Feeds

When PR backfires: Google 'forgets' BBC TV man's banker blog post

Robert Peston in right to be forgotten search takedown whodunnit

Choosing a cloud hosting partner with confidence

Comment On Wednesday, Google emailed the BBC to say it had removed from its search results a blog post written by TV journalist Robert Peston about Merrill Lynch boss Stan O'Neal.

Was this a PR stunt to highlight the "unfairness" of the EU ruling on the right to be forgotten? We don't know – but whether it was or not, it has backfired on the data-slurping American ad giant.

If the intention was for Peston to go ballistic and raise the cry "the internet is broken!" then someone is out of luck. The BBC man duly published a new post about the delisting of the old 2007 piece about O'Neal – and questioned why Google itself decided to break the internet.

"Its implementation of [the EU ruling] looks odd, perhaps clumsy," wrote Peston. While nobody knows for sure who submitted the takedown request, Peston speculates that it may have been done by a commenter rather than O'Neal himself.

In fact, Google isn't obliged to act upon a single request for removal - it can bounce every single one up to the national data protection authority in each EU member state.

The Court of Justice of the European Union said in its original ruling that courts will ultimately arbitrate on each request - and their decision must balance freedom of expression rights, as well as privacy rights. However, were it to bend to every request, no matter how trivial, Google would be ignoring this route and instead offering comfort to every celebrity, criminal and paedophile who feels that having the world Google their name may embarrass them.

Google is, in effect, complaining that "the internet is broken" - but Mummy those nasty European judges made it do that.

Legal sources familiar with Google's backroom campaign to get the law changed in Europe tell us it knows it has "zero chance" - but since sympathy for the corporation is in short supply these days, it might well milk this for all it's worth. ®

Bootnote

Google claimed yesterday it had received 50,000 removal requests in Europe as a result of the CJEU ruling. Which is very interesting, as that's only 9,000 higher than the figures Larry Page gave to the FT a month ago.

Bear in mind that the European Union is home to over half a billion citizens - meaning fewer than 0.01 per cent of them have complained.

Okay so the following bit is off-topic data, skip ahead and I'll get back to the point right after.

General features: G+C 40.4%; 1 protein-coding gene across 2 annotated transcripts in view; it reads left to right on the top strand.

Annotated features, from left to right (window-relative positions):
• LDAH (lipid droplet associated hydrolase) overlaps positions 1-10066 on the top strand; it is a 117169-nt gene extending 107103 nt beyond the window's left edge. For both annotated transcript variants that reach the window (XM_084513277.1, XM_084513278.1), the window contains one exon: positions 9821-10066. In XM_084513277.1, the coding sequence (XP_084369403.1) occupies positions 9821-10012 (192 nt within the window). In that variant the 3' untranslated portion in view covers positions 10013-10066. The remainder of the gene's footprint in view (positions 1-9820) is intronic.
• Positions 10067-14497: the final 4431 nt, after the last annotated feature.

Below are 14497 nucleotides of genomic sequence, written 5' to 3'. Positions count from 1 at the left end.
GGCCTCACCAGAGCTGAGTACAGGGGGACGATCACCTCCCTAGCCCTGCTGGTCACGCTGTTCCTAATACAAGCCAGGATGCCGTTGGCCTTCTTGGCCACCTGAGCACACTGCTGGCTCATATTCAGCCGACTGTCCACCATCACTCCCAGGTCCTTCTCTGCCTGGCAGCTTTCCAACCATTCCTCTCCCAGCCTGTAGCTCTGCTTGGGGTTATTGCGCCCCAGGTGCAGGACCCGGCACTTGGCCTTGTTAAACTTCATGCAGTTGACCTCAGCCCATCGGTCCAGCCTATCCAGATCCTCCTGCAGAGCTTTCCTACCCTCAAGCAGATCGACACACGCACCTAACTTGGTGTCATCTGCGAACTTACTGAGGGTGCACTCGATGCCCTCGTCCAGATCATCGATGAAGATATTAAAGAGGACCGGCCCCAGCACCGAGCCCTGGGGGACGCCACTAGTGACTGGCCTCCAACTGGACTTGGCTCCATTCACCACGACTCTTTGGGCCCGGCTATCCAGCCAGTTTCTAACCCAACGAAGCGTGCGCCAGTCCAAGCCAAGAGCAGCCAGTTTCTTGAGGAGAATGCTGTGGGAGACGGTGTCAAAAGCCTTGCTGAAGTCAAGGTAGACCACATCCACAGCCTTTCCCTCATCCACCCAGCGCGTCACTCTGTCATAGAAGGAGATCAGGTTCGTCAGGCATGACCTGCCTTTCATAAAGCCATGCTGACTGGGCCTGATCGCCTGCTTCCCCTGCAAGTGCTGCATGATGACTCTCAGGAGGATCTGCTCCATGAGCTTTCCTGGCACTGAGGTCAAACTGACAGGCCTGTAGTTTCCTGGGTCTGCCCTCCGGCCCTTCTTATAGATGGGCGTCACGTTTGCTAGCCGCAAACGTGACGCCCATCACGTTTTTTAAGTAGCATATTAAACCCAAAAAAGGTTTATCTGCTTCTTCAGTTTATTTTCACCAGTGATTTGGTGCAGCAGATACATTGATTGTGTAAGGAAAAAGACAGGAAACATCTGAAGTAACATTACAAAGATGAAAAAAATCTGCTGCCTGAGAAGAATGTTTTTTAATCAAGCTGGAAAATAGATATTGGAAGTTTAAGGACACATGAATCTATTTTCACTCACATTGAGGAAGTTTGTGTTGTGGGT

Top 5 reasons to deploy VMware with Tegile

More from The Register

next story
BIG FAT Lies: Porky Pies about obesity
What really shortens lives? Reading this sort of crap in the papers
Be real, Apple: In-app goodie grab games AREN'T FREE – EU
Cupertino stands down after Euro legal threats
Assange™ slumps back on Ecuador's sofa after detention appeal binned
Swedish court rules there's 'great risk' WikiLeaker will dodge prosecution
prev story

Whitepapers

Choosing cloud Backup services
Demystify how you can address your data protection needs in your small- to medium-sized business and select the best online backup service to meet your needs.
A strategic approach to identity relationship management
ForgeRock commissioned Forrester to evaluate companies’ IAM practices and requirements when it comes to customer-facing scenarios versus employee-facing ones.
How to determine if cloud backup is right for your servers
Two key factors, technical feasibility and TCO economics, that backup and IT operations managers should consider when assessing cloud backup.
Reg Reader Research: SaaS based Email and Office Productivity Tools
Read this Reg reader report which provides advice and guidance for SMBs towards the use of SaaS based email and Office productivity tools.
The Heartbleed Bug: how to protect your business with Symantec
What happens when the next Heartbleed (or worse) comes along, and what can you do to weather another chapter in an all-too-familiar string of debilitating attacks?